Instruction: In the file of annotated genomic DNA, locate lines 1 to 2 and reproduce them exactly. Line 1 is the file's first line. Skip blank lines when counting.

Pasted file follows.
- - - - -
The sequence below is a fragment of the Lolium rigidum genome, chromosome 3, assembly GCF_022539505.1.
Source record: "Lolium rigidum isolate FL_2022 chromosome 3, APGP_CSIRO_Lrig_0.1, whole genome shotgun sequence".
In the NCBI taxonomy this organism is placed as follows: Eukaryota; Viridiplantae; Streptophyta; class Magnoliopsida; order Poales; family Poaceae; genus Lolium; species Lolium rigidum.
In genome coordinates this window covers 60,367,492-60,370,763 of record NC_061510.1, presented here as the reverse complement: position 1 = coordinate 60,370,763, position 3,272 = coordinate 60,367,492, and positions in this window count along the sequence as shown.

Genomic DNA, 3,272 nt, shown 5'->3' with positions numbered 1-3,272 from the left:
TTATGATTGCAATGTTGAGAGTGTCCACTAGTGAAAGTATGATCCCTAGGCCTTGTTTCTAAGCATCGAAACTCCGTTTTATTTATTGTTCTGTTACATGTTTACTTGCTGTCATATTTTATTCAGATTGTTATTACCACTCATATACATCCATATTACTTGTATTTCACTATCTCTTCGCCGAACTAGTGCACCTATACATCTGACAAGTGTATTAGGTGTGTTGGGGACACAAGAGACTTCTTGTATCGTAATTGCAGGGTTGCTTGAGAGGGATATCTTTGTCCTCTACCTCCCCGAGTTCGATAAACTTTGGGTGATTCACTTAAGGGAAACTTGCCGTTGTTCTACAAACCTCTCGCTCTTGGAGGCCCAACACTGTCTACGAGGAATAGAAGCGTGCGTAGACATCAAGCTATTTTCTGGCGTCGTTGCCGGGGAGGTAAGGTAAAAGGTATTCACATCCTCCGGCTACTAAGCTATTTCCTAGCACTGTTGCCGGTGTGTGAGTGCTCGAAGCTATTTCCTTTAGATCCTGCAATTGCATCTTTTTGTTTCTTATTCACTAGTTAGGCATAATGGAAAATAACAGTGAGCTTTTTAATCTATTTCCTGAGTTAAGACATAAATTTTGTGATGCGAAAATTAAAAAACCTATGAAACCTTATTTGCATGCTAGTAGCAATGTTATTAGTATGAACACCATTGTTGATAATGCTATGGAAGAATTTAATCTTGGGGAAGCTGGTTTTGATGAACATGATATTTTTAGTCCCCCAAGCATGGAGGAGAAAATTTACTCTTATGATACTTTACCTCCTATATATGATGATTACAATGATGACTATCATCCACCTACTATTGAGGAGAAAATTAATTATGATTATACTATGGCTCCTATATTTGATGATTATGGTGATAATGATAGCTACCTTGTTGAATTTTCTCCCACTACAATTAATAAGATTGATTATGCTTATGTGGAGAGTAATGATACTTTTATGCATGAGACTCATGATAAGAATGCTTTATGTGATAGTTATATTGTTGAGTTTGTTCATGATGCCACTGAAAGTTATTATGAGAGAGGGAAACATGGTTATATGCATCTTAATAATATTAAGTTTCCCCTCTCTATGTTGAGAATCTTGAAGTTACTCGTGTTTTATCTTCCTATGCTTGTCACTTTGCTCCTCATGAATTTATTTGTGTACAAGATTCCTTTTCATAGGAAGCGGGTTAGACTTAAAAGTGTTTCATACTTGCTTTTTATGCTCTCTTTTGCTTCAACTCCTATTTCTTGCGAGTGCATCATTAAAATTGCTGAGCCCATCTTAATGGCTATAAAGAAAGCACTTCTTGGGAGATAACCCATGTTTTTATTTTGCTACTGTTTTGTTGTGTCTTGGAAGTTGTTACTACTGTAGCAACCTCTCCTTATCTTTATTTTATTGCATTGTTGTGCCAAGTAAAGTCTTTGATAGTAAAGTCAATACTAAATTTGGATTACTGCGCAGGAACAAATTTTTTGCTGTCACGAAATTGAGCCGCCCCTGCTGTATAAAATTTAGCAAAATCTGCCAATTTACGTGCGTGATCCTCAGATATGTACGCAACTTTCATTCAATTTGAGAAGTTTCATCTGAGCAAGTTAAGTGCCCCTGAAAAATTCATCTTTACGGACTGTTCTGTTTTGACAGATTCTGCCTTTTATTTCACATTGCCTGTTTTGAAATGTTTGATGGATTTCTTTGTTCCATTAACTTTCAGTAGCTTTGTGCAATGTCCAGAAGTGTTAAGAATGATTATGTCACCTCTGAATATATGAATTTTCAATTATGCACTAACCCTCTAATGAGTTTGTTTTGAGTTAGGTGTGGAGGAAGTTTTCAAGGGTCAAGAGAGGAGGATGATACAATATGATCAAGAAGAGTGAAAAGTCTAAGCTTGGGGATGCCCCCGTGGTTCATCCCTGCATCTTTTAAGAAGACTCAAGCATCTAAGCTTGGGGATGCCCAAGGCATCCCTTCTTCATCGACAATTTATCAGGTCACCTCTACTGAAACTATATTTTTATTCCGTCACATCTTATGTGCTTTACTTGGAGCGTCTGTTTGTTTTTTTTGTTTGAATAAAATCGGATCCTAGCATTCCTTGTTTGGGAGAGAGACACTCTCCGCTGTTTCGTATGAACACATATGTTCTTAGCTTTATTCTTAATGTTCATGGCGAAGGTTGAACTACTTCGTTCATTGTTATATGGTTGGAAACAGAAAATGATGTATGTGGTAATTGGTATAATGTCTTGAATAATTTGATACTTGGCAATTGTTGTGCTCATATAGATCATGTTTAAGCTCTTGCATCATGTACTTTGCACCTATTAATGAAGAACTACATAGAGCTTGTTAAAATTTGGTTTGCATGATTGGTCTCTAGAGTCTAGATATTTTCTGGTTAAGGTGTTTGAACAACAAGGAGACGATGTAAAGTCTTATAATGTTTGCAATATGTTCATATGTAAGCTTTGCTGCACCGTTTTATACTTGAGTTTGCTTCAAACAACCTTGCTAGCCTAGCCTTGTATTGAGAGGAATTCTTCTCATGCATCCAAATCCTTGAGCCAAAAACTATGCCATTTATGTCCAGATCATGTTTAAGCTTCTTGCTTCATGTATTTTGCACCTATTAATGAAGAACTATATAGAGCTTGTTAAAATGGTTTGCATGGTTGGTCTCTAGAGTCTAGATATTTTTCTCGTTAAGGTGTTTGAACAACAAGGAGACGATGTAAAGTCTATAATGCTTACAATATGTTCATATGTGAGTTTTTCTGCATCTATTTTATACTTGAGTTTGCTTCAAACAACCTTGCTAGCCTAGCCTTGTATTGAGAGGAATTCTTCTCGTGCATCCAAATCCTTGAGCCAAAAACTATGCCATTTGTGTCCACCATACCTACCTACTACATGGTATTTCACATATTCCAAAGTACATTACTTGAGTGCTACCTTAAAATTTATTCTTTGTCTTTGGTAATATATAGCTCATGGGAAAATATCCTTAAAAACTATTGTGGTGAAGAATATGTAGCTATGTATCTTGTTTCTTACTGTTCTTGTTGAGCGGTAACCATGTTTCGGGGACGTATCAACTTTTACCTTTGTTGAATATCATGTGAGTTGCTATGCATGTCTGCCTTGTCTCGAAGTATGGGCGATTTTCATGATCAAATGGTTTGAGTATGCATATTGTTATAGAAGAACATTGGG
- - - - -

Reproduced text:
The sequence below is a fragment of the Lolium rigidum genome, chromosome 3, assembly GCF_022539505.1.
Source record: "Lolium rigidum isolate FL_2022 chromosome 3, APGP_CSIRO_Lrig_0.1, whole genome shotgun sequence".